Should We Fight For Sabarimala?

The author strongly believes that though it is important for women to raise their voices against issues like Sabarimala but she questions aren't there other grave issues which need our attention more than this row.   

The author strongly believes that though it is important for women to raise their voices against issues like Sabarimala but she questions aren’t there other grave issues which need our attention more than this row.                                       

The Sabarimala imbroglio is not only growing bigger and bigger but also complex. Initially, it was a spat between priests/devotees and women activities. Should women between the ages of ten to fifty be allowed into the holy Hill Shrine or not, was a topic of debate and dissent. However, with political intervention, the issue has taken an ugly turn. More and more people are violently protesting and shouting their demands. The once quiet and serene hill has turned into a fortress. Hundreds of police personnels comprising of armed commandos have been deployed. There are several surveillance cameras and mobile jammers installed.

A holy place has been turned into a war zone!

For years together, devotees have been trekking over the thick forest area with the holy “Irrumudikettu”  (the offerings to Lord Ayyappa) on their heads. The path may have been hostile and inconvenient but it was peaceful with no protests and violence. There may have been long queues and a little jostling but people were eager to receive Lord Ayappa’s darshan. The crowd generally included men and a few elder ladies and little girls. Yet, it is believed that women of all ages visited the Hill Shrine at a certain time.

A twenty-five year old affidavit registered by the Travancore Devaswom Board and Ayyappa Seva Sangham mentions that at a certain period, women of all ages were allowed into the holy place.  But, according to a legend , Lord Manikanitan was a “naishtika brahmachari (practiced celibacy) and hence women were banned from entering the temple.

Gradually, it became a tradition. People have tenacious hold of their faith and beliefs. Well, all religions are based on faith, aren’t they? In 1851, the Kerala high court gave legal approval to such belief. However the Supreme Court, this year, squashed the rule and so women of all ages can visit the temple. Yet, many women devotees of the restricted ages, especially from Kerala, would prefer to stay away from the Hill Shrine. The reason is simple, menstruation is still considered to be unclean and hence the Temple could be sullied or polluted! It is difficult to make the devotees see reason and rationality and bust the myth. Menstruation is after all a part of a woman’s life. God, whether young and celibate, is much above human beliefs. When he is the Appa( father) how can he be defiled?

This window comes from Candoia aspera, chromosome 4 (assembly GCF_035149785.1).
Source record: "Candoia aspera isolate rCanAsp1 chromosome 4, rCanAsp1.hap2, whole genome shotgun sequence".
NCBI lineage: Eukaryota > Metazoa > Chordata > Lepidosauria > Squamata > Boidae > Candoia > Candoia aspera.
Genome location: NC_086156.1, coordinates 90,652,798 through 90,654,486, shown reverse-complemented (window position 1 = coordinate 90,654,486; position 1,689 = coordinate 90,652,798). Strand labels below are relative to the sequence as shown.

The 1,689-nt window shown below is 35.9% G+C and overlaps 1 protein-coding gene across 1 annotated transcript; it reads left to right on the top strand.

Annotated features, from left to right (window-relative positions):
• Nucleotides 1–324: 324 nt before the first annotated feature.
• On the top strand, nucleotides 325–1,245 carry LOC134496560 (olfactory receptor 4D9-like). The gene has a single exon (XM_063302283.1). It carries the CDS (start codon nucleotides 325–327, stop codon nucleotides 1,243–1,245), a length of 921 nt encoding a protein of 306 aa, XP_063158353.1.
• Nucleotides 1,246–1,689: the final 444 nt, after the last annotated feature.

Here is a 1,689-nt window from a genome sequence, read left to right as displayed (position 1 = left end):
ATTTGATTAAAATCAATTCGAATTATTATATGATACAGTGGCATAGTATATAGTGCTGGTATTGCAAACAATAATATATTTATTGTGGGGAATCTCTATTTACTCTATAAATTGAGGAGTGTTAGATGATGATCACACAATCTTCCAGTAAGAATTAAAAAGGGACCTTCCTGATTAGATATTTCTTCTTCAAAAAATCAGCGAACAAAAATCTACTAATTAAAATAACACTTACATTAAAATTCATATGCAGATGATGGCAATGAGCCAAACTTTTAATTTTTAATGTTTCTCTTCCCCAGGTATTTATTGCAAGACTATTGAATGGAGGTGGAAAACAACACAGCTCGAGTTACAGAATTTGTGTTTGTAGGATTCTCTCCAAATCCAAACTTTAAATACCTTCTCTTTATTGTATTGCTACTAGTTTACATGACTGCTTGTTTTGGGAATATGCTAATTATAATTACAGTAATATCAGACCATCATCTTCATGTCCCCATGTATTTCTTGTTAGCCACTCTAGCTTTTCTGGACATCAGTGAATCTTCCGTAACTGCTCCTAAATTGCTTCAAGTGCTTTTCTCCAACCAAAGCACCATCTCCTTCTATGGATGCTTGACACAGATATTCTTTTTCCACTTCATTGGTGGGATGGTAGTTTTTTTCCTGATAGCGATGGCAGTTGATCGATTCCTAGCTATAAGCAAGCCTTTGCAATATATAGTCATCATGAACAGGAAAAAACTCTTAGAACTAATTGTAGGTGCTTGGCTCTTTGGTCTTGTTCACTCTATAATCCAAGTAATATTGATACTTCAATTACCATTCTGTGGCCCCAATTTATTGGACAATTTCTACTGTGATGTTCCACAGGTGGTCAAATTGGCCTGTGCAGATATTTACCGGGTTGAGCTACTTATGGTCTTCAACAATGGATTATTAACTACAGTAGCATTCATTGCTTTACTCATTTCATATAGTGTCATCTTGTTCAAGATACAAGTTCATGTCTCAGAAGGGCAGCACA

People go to temples for peace and sacred joy. What bugs me is, can one really attain peace and holy happiness in such stressful and negative ambience? There are several Ayyappa temples, where women have no restriction. Why can’t we make a pilgrimage to these holy places? There are quite a few temples and customs which restrict or prohibit male entry. But men do not utter dissent. When there are larger gender issues which need greater attention, is it worth expending so much energy, money and time on such matter?

At present, the most urgent problem is SAFETY of women! Every day, there are reports of horrendous and unthinkable sexual crimes meted out to little girls and women. No female, whether a toddler or adult is safe. The other day, I read about a three year old girl in Jharkhand who was not only gang raped but a stick was inserted into her private parts. Envision the utter pain, horror and helplessness of the little child. I just wept at the plight of the small child! My heart palpitated with anger and shame.

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Women activists and politicians must stand up to fight against such cruelty and baseness. Sexual harassment on the street, in schools, educational institutions, office, car, bus, train and sadly even at home have become rife. There are other gender issues such as dowry system, homeless girls, forced prostitution, rehabilitation of orphaned girls and the list is pretty long. Let us first fight for the eradication of such social evil practices and try to alleviate the pain of million girls and women.

Image Source: Facebook/Sabarimala Temple

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About the Author


I am fascinated by the English Language and the wide range of synonyms! Nature is gorgeous and I find beauty in every little springs it has to offer. My another love is to mingle with read more...

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